The antinociceptive effects of the selective noradrenaline reuptake inhibitor antidepressant reboxetine and its interaction with various opioid and noradrenaline receptor subtypes were evaluated. Reboxetine (i.p.) induced a weak dose-dependent antinociceptive effect in acute pain, using the hotplate model. The reboxetine-induced antinociception was significantly inhibited by the opioid receptor antagonists naloxone, nor-BNI, naltrindole and b-FNA, implying a non-selective role for the opioid receptors in the reboxetine's antinociceptive effect. The adrenergic antagonists yohimbine and phentolamine attenuated to some extent the reboxetine-induced antinociception, implying a minor adrenergic mechanism of antinociception. The addition of opioid or α2 agonists, did not potentiate the antinociception effect of reboxetine. Thus, it seems that reboxetine possesses a weak antinociceptive effect, mediated by non-selective opioid receptors and influenced somewhat by noradrenaline α2 receptors. These results suggest that reboxetine as monotherapy does not have sufficient efficacy in the management of acute pain. However, further research is needed in order to establish its possible use alone or in combination with other antidepressants or analgesics in the amelioration of chronic pain disorders.
Keywords: Antidepressants; Antinociception; Hotplate; Noradrenaline; Opioid receptor subtypes; Pain; Reboxetine;
Brain opioid receptor binding in early abstinence from alcohol dependence and relationship to craving: An [11C]diprenorphine PET study by Tim M. Williams; Simon J.C. Davies; Lindsay G. Taylor; Mark R.C. Daglish; Alexander Hammers; David J. Brooks; David J. Nutt; Anne Lingford-Hughes (740-748).
The importance of the opioid receptor system in substance dependence is increasingly recognised. We used PET with the non-selective tracer [11C]diprenorphine to examine opioid receptor binding in early abstinence from alcohol dependence and the relationship to craving. We recruited 11 alcohol dependent patients and 13 controls. Subjects underwent one [11C]diprenorphine PET scan in early abstinence from dependent alcohol use (∼ 2 weeks) and 2 months later if continuously abstinent. Global and regional [11C]diprenorphine volumes of distribution (VD) were increased in alcohol dependent patients compared with controls but did not reach significance. We demonstrated a correlation between global and regional [11C]diprenorphine VD and craving in alcohol dependent patients which persisted in the anterior cingulate cortex into extended abstinence. This confirms previous work showing increased opioid receptor availability in early abstinence from substances of abuse and correlation with craving suggesting that the opioid system plays a fundamental role in this phase of addiction.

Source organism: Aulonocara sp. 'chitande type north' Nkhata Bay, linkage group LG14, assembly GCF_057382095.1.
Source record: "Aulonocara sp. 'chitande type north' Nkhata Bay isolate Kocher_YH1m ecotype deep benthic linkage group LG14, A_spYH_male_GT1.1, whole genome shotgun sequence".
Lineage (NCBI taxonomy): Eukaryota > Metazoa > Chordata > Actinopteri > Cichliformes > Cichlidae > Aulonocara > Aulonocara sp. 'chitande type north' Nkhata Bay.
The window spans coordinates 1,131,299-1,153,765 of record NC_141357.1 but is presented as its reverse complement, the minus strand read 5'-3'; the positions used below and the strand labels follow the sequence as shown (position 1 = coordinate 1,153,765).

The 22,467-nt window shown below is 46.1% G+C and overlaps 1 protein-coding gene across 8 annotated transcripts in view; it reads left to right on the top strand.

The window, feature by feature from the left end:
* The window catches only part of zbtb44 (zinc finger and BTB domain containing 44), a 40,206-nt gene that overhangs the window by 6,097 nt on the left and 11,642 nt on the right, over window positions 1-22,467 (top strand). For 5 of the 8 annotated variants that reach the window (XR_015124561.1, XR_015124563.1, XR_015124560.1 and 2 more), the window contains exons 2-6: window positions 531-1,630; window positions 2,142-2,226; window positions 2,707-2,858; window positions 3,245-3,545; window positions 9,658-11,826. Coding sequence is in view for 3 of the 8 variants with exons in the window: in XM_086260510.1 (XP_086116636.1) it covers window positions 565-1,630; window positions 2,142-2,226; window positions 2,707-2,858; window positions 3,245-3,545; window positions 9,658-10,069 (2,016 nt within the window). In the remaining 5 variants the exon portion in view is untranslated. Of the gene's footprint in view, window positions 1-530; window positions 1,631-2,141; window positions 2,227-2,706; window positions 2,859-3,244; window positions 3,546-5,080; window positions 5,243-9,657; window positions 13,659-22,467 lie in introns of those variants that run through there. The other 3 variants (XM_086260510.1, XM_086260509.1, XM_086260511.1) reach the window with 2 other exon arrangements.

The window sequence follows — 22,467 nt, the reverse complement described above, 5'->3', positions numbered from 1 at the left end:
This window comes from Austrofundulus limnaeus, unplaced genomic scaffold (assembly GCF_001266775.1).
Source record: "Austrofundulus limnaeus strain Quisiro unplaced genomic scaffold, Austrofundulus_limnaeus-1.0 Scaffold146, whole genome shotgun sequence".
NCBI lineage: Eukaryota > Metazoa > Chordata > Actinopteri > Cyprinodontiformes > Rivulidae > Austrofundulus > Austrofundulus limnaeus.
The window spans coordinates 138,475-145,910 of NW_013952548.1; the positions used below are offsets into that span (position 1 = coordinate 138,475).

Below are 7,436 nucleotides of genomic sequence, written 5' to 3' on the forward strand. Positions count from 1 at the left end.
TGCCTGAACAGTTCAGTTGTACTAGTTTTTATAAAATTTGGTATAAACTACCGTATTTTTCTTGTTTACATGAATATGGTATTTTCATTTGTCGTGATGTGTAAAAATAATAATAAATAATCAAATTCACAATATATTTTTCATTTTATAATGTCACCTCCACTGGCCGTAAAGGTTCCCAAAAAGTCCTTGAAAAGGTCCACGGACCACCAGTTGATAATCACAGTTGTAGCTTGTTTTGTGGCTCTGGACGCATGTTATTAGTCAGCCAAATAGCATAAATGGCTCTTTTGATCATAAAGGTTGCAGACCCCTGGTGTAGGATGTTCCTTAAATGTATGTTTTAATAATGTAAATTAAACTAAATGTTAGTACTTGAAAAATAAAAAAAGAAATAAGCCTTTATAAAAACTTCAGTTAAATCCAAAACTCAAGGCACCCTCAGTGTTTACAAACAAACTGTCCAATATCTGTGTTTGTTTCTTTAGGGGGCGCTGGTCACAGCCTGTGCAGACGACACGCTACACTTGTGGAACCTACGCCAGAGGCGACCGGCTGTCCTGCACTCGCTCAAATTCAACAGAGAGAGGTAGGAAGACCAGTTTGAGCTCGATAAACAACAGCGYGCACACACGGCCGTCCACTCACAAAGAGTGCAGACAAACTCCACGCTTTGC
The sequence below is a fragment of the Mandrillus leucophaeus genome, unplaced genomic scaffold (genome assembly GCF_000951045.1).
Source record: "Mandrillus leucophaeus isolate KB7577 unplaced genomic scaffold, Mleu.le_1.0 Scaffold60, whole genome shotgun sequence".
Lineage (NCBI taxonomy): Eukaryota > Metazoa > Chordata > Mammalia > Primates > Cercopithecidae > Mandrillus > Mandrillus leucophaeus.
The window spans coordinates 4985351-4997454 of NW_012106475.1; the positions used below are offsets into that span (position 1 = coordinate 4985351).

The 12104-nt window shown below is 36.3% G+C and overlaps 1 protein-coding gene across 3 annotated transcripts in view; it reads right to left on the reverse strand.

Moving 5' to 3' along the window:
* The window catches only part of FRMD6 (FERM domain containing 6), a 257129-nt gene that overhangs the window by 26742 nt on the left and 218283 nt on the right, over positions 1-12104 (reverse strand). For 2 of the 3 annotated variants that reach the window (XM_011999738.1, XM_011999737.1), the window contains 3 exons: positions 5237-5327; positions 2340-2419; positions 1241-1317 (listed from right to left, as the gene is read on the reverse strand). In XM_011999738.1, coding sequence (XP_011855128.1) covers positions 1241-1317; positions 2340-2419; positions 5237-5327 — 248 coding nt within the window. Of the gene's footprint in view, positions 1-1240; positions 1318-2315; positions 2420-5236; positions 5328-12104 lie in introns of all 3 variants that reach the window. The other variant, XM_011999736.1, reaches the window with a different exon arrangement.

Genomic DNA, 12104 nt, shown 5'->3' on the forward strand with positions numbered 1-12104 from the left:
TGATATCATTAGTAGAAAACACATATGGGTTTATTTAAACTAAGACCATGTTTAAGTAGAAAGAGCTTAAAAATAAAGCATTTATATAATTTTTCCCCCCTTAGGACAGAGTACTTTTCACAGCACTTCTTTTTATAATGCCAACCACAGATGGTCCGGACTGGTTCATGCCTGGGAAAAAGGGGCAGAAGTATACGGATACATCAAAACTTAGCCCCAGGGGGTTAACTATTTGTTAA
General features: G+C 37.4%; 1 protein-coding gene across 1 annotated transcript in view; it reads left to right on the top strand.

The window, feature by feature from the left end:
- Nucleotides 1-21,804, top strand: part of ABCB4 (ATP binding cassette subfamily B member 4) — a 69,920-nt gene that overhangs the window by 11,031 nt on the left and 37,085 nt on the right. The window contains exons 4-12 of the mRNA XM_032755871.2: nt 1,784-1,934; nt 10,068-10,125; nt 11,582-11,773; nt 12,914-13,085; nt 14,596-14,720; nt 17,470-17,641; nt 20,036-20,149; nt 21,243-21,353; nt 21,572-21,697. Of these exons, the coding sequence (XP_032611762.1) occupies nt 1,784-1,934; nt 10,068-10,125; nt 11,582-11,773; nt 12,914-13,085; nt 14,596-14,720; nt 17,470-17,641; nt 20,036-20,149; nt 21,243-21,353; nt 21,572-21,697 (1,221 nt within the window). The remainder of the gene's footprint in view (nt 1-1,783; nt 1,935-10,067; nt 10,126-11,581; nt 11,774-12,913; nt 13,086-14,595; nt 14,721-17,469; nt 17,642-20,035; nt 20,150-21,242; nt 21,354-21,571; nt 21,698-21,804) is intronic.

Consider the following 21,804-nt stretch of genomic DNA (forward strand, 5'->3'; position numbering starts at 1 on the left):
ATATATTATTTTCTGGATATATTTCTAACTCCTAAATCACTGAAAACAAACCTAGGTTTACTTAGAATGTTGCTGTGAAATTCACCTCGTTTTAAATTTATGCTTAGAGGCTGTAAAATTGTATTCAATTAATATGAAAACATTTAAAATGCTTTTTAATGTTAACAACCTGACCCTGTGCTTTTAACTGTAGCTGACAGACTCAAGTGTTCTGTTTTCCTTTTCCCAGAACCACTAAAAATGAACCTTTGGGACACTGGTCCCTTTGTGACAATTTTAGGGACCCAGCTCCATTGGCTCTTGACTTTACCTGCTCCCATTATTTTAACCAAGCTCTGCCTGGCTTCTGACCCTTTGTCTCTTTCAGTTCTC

Keywords: Addiction; Alcohol; Opioid receptor; Abstinence; PET; Craving;
A novel compound N 1,N 5-(Z)-N 10-(E)-tri-p-coumaroylspermidine isolated from Carthamus tinctorius L. and acting by serotonin transporter inhibition by Gang Zhao; Yue Gai; Wen-Jing Chu; Guo-Wei Qin; Li-He Guo (749-758).
Safflower, the dry flower of Carthamus tinctorius L., has long been applied for empirically treating cerebral ischemia and depression in traditional Chinese medicine. Pathogenesis of major depression involves monoaminergic transmission. The present study assessed whether safflower or its isolate would be effective in functionally regulating monoamine transporter using in vitro screening cell lines. We discovered that safflower insoluble fraction significantly inhibited serotonin uptake in Chinese hamster ovary cells stably expressing serotonin transporter (i.e. S6 cells). This fraction went through an activity-guided isolation and an active ingredient was obtained, which was subsequently elucidated as a novel coumaroylspermidine analog N 1,N 5-(Z)-N 10-(E)-tri-p-coumaroylspermidine using NMR techniques. Pharmacologically, this compound potently and selectively inhibited serotonin uptake in S6 cells or in synaptosomes, with IC50 of 0.74 ± 0.15 µM for S6 cells or 1.07 ± 0.23 µM for synaptosomes and with a reversible competitive property for the 5HT-uptake inhibition. The potency of it for 5HT uptake was weaker than that of fluoxetine whereas efficacy generally similar for both. Animals treated with this testing compound showed a significant decrease in synaptosomal 5HT uptake capacity. Thus, N 1,N 5-(Z)-N 10-(E)-tri-p-coumaroylspermidine is a novel serotonin transporter inhibitor, which could improve neuropsychological disorders through regulating serotoninergic transmission.
Keywords: Safflower; N 1,N 5-(Z)-N 10-(E)-tri-p-coumaroylspermidine; Serotonin transporter; Reuptake; Inhibitor;